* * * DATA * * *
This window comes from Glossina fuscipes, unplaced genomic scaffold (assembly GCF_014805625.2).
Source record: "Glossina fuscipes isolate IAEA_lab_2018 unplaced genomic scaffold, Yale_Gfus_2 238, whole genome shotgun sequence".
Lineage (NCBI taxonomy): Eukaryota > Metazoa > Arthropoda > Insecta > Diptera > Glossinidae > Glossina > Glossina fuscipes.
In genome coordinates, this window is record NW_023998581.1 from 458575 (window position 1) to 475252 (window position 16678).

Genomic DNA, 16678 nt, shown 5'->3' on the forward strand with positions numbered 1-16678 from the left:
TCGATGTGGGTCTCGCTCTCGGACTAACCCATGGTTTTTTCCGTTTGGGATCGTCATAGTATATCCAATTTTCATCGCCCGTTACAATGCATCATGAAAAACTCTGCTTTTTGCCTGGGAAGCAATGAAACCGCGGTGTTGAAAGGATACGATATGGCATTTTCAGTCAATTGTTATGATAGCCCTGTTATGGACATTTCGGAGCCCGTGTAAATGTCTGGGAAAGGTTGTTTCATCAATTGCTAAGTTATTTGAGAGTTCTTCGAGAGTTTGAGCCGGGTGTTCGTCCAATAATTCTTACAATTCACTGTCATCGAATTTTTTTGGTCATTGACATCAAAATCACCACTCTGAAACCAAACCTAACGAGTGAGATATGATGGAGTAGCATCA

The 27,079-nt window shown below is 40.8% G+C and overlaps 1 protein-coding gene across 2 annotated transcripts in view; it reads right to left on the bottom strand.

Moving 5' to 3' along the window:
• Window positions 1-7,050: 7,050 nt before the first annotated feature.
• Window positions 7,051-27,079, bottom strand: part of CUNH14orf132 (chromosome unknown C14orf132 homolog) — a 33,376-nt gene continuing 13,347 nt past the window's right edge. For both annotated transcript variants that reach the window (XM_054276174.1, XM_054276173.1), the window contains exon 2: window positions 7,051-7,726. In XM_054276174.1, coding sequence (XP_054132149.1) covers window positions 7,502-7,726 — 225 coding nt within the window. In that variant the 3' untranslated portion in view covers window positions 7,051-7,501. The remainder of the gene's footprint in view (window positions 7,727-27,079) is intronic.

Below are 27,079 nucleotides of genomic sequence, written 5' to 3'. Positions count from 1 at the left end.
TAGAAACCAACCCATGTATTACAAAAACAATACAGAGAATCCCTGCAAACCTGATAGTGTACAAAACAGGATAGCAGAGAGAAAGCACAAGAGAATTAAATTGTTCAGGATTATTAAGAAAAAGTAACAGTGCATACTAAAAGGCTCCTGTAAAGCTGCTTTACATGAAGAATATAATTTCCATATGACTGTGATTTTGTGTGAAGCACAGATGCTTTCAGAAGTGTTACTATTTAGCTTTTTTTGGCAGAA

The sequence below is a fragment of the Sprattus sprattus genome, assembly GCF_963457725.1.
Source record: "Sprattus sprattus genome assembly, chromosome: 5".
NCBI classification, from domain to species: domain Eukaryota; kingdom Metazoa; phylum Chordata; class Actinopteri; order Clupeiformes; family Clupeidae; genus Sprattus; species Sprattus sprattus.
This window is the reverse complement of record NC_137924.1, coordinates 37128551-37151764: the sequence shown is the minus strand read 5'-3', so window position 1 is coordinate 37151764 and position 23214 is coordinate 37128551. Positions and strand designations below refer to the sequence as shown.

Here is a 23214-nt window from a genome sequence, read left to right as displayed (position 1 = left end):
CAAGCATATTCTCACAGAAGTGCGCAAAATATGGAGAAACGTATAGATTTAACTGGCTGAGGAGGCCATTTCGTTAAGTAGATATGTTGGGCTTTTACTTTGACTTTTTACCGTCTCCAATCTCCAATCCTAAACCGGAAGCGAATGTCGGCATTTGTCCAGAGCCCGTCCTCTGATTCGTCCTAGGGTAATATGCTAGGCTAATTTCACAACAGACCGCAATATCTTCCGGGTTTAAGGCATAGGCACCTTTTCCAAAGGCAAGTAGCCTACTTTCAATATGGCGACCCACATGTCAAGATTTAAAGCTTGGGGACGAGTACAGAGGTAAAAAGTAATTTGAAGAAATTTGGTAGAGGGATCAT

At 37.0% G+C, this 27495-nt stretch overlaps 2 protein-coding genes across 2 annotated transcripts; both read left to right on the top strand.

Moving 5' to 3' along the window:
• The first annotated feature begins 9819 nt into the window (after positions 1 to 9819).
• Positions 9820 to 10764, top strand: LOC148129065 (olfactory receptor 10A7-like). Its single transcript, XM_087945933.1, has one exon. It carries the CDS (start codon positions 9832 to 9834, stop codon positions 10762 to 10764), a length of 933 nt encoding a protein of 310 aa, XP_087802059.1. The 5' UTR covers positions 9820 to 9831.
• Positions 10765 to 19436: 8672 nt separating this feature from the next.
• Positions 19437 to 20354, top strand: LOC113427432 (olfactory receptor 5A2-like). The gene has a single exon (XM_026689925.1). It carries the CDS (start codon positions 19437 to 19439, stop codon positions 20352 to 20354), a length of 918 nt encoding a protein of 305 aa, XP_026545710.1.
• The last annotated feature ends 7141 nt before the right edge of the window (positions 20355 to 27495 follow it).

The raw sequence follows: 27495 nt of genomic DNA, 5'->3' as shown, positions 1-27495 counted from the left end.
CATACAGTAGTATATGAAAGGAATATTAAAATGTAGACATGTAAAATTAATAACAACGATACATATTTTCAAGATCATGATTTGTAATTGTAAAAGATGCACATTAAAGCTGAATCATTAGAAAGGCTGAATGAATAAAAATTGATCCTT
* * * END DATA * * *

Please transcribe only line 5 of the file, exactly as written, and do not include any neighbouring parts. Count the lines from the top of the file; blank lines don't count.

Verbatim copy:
Genomic DNA, 16678 nt, shown 5'->3' on the forward strand with positions numbered 1-16678 from the left: